ISLAMABAD (Reuters) - Britain is in talks to boost trade and security cooperation with Pakistan, Foreign Minister Boris Johnson said on Thursday, part of London’s efforts to improve trade links with emerging market countries.
Britain has been seeking to bolster global trade ties following its June referendum vote to leave the European Union, with the government seeking to broaden relations with fast-growing economies outside Europe.
On a visit to Pakistan, Johnson said talks were progressing on plans to increase annual trade beyond 2.5 billion pounds per year.
“Consider the size of the Pakistan economy, how fast it’s growing, look at the size of the UK economy, we could do so much better,” Johnson said in Islamabad before meeting Prime Minister Nawaz Sharif.
The two countries have had strong cultural ties since Pakistan gained independence from Britain in 1947, with more than one million people of Pakistani origin currently residing in Britain.
Pakistan’s sputtering economy has rebounded in recent years, helped by improved security in the country, and growth is expected at just over 5 percent this fiscal year, the highest rate since 2008.
Economic expansion is set to increase due to a $54 billion investment from China in a network of road, rail and energy projects that will form an economic corridor linking western China with Pakistan’s Arabian Sea port at Gwadar.
However, despite improved security Islamist militant groups continue to pose a threat and have carried out several large-scale attacks in recent months.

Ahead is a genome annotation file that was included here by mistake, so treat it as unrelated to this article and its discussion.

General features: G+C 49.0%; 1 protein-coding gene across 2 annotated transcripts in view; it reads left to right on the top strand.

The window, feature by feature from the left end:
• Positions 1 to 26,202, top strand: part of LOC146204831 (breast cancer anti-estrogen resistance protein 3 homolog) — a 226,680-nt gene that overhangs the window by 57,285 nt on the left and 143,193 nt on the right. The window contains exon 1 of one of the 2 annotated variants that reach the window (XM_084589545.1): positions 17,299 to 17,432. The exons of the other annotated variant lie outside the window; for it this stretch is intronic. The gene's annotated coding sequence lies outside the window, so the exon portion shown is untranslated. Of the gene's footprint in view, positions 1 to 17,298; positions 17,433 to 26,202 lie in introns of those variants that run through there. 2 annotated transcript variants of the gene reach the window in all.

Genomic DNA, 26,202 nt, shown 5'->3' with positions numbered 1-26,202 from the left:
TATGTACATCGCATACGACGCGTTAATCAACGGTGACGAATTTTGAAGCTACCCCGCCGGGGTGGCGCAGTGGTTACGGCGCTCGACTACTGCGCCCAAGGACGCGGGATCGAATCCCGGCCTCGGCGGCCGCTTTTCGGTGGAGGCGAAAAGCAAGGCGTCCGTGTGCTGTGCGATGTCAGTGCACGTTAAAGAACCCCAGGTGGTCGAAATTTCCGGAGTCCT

Britain has also long been concerned about radicalised Islamists with links or training in Pakistan carrying out attacks on British soil.
Three of the four bombers who carried out the attacks on London transport network in July 2005 that killed 52 people were of Pakistani origin and the fourth had travelled to Pakistan before the attacks.
Sartaj Aziz, Pakistan’s top foreign policy official, said the two nations were discussing how to improve security cooperation.
Aziz said Prime Minister Sharif has invited his British counterpart Theresa May, who visited India this month, to travel to Pakistan next year to further boost ties.
Johnson also said the United States’ President-elect Donald Trump was right to urge members of NATO to pay more towards the military alliance, which is heavily reliant on the United States.
Johnson urged other member nations to pay 2 percent of their budget towards defence spending.
“We need a strong NATO alliance, and I think that the president-elect is quite right to draw attention to the need to finance that alliance properly,” Johnson said.
($1 = 0.8032 pounds)
Writing by Drazen Jorgic; Editing by Kim Coghill